The film was released at a troubled time in America. Social and cultural rebelliousness was growing and becoming increasingly radical and violent. The proliferation of violence pervaded all levels of American life, a reality that inspired many purveyors of popular culture. Song writers warned of our “Eve of Destruction” and called for starting a revolution, television brought street battles into America’s living rooms, newspaper and magazine photos chronicled the violent rage of the times.

Film makers found the themes of brutal violence and our nihilistic malaise compelling, and brought them to the big screen in such films as King of Hearts (1967), Bonnie and Clyde (1967), Easy Rider (1969), Dirty Harry (1971), Planet of the Apes (1971), and the Godfather (1972). America seemed sequestered in a culture of extremes; everything, including life, had become devalued. Death was all around us: “four dead in O-hi-o.” A dehumanized and demoralized America was sliding toward Armageddon.  
It was in this context that Harold and Maude was released. The movie offered a strong rebuke to America’s materialistic, hedonistic, environmentally destructive, socially indifferent, dominant culture, represented superbly by Harold’s socialite mother. More important to me, however, it sent a simple message to the death-obsessed, doomsayers of the extremist counter-culture: cheer up, love, and embrace life. As someone who believed that violent and hateful protest was not only counter-productive, but harmful to the soul, I found this message refreshing. I looked around the theater at some long hairs to see if they showed any signs of getting the message.   
After seeing the movie, I became a self-appointed Maude disciple (well, maybe I didn’t “borrow” cars and disregard traffic rules), admonishing graduate school colleagues who lived in their books, constantly stressed over professors, classes, and the job market, and who aspired to a life of wealth and privilege, to live in the now and embrace life and love. I proselytized dour fellow anti-war activists who had adopted Machiavellian attitudes about the use of violence, to value human life and be more generous in spirit toward those with whom they disagree.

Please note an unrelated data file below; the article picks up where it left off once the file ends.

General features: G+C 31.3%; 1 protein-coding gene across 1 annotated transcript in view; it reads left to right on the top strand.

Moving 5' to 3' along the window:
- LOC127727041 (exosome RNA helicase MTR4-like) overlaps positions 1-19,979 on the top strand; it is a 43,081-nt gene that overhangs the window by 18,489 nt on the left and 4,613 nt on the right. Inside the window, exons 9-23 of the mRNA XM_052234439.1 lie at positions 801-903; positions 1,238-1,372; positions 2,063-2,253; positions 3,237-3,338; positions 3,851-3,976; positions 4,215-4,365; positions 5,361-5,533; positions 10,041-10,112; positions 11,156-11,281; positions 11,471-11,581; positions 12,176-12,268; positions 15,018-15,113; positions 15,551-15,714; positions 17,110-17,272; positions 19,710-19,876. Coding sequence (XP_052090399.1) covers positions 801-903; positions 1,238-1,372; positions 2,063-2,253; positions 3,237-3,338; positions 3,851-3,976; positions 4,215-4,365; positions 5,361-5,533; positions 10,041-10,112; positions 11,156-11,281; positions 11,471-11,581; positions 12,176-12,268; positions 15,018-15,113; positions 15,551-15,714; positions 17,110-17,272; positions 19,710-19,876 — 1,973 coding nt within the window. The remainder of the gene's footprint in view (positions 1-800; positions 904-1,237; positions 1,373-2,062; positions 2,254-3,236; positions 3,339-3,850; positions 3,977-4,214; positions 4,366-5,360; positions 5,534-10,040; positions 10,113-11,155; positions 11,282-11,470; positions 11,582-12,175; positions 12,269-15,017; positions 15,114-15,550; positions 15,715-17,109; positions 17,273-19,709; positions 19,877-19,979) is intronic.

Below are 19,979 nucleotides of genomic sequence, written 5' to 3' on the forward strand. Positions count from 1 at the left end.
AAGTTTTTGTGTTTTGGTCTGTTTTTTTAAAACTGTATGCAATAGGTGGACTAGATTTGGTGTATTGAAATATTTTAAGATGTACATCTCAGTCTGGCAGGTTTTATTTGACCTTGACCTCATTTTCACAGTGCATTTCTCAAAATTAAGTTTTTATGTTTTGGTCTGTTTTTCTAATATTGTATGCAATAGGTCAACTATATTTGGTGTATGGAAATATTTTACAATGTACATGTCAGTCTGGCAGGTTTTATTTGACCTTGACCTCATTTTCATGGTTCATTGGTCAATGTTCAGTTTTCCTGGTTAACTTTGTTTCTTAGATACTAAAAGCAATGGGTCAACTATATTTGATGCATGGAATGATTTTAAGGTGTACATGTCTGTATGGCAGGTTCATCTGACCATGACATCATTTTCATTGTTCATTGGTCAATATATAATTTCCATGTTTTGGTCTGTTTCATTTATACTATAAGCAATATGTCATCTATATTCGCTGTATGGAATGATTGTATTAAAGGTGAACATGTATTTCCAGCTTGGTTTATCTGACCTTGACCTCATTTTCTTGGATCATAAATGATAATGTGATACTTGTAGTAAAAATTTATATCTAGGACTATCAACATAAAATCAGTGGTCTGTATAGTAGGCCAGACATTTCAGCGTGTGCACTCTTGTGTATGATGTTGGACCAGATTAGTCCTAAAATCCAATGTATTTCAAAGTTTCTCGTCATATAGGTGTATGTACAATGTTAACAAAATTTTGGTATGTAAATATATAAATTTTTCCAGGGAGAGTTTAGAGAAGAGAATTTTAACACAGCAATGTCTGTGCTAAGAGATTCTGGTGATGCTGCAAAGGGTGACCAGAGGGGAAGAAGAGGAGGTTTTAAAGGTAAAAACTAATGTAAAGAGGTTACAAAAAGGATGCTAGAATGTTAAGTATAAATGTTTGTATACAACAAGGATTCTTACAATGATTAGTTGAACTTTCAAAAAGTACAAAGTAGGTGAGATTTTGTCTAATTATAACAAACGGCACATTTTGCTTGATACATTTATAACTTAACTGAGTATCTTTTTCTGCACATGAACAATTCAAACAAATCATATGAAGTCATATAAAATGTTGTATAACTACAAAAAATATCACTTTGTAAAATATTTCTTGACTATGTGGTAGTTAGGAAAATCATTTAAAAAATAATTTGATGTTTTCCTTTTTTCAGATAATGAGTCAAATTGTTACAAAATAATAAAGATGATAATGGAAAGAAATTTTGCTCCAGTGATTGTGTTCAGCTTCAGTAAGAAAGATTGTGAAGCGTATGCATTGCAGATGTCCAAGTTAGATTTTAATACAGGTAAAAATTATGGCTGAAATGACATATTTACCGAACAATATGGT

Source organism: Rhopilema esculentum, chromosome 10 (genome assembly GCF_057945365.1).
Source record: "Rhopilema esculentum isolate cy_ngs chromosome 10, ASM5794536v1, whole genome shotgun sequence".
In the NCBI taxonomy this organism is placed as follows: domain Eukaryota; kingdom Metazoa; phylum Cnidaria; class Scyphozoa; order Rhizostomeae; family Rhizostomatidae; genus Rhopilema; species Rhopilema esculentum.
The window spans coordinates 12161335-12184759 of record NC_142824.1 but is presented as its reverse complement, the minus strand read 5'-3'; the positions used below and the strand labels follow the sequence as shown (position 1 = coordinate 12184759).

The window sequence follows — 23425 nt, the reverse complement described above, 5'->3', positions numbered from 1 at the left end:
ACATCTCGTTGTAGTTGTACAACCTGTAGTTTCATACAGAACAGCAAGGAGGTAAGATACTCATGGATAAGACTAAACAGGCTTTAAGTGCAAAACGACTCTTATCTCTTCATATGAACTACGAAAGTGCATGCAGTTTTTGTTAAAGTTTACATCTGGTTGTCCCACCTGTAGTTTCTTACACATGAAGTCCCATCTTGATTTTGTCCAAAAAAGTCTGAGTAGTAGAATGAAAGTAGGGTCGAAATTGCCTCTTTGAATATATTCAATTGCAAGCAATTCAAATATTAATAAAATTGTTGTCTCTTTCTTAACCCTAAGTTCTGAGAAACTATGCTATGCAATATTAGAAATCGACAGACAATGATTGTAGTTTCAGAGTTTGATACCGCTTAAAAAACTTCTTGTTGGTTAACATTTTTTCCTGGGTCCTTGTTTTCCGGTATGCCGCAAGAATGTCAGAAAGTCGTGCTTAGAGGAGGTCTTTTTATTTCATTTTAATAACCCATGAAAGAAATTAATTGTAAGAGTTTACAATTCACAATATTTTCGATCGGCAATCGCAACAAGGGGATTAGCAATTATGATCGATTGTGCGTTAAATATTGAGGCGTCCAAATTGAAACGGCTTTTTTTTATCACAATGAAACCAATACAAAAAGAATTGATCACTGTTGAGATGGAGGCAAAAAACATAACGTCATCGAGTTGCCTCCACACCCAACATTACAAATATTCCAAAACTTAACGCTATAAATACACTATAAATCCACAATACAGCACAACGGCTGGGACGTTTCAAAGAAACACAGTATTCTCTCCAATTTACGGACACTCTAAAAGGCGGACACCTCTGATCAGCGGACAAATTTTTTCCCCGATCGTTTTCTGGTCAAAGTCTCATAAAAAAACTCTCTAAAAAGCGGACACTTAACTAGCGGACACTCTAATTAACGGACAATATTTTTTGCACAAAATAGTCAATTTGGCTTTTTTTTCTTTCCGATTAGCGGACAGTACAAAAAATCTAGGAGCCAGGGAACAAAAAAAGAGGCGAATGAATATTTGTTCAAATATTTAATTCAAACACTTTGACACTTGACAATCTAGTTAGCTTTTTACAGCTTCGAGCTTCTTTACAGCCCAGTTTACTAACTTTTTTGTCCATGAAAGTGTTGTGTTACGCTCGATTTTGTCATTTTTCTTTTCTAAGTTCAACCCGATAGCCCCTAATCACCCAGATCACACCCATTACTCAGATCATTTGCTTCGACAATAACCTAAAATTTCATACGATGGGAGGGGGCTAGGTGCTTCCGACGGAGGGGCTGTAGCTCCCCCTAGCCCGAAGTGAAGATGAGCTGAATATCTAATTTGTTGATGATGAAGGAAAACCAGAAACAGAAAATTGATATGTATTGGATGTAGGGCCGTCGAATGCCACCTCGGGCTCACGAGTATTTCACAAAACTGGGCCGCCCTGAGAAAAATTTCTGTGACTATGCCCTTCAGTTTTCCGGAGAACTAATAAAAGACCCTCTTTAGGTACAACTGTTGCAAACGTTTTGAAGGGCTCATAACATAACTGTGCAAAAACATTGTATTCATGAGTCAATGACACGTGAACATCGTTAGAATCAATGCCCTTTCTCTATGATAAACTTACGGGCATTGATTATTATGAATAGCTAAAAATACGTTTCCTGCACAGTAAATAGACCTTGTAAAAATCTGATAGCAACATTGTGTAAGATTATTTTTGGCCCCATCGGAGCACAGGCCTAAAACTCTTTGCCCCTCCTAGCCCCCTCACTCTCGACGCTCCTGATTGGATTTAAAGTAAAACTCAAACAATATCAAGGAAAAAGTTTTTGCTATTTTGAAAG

I harbored no illusion that love was in fact all we needed, as the Beatles sang, but as a slogan to live by, it was a far better than hate, violence, and defining one’s worth by what they owned. Harold and Maude made me laugh, cry, and dream about a more humanistic America. Watching it again, warmed me all over. It should be required viewing for our political leaders.


  1. Professor Fox,
    Thank you for posting your review of "Harold and Maude" today. I woke up this morning not wanting to think about 'McCutcheon vs. the FEC' Supreme Court decision of yesterday which struck down the limit on the amount of money wealthy donors can contribute to candidates and political committees.
    Your article reminded me that we cannot afford to be discouraged, become bitter or lose our sense of joy.
    I too, recently re-watched 'Harold and Maude' and was reminded that life is a miracle and that love is the key to changing the world.
    Still, I hope that the 'lovers' in this world can each find a way to translate compassion into some form of activism.
    I think if Maude had been a real person she would have been one to join protests and place flowers in the butts of guns.
    What think you?
    Sonya Tafejian

  2. Ron could be a professional film critic. His reviews not only capture the essence and quality of a film, but he is also able to validly place a film's message in its historical context.